Combined, the pair averaged 9.4 points and 7.8 rebounds per contest, with each scoring in different ways. Smalligan, who made 31 of his 68 three-point attempts, led the team with a 45.6% shooting mark from beyond the arc, which accounted for 93 of his 96 points. Summers ecxelled at rolling off picks and screens he set to take passes for short shots, scoring all 138 of his points from the field from inside the line. Defensively, each contributed in his own way, with Smalligan bumping and banging while Summers blocked 31 shots. Again, those aren't all-star numbers, but were solid contributions to a team that needed more productivity from its center position.
"Since we split minutes, we don't each put up a lot of big numbers," Smalligan said in the locker room glow after defeating Clemson for the NIT crown. "We don't think about our stats a lot, but when we do, we look at them combined, with both of us in there."
The duo jelled quite nicely this year, and perhaps their respective paths to West Virginia had a lot to do with that. Both transferred from other schools (Summers from Penn State, Smalligan from Butler), where things just weren't adding up for either player. Summers wanted the chance to contribute to a winning program, while Smalligan's style didn't fit the Butler system.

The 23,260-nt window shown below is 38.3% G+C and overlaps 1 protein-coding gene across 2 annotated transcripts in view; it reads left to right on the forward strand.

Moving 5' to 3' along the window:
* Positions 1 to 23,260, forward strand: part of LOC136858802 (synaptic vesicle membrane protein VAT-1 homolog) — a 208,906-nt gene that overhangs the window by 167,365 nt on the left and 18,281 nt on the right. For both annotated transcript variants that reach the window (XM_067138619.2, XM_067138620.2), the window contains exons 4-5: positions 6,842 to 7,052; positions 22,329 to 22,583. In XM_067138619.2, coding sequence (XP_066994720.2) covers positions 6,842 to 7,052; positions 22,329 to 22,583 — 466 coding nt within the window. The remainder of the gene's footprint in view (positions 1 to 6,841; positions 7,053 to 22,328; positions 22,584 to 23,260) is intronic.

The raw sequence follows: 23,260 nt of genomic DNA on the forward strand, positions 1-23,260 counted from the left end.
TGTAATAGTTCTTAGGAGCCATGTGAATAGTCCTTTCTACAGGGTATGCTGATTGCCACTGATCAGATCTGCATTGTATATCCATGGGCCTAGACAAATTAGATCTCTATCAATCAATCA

Smalligan, whose perimeter shooting didn't mesh with the Bulldogs' plans, likewise found a much better fit for his talent set with the Mountaineers.
"I just wanted to come here," he said. "I knew it would be a lot of hard work, but I wanted to win, and that's exactly what we did. Twenty-seven wins and the NIT championship."
Unfortunately, the pair gets broken up next year, as Summers graduates and pursues playing opportunities elsewhere, but Smalligan still has one more go-round left. Like Summers, he missed participating in an NCAA tournament due to his transfer sit-out (although he did travel to West Virginia's first-round site on his own money to cheer on his teammates), and wants to cap his Mountaineer career with a visit to the big tournament.
"I have one year left to make it to the NCAAs, and after the lasting impact that Frank Young and Rob are going to leave on this team, I think there's no doubt we'll be able to make it there next year," he said.
The chances for that obviously look good, but the Mountaineers will have to figure out a way to duplicate the synergy produced by Summers and Smalligan this year that helped them march through the NIT.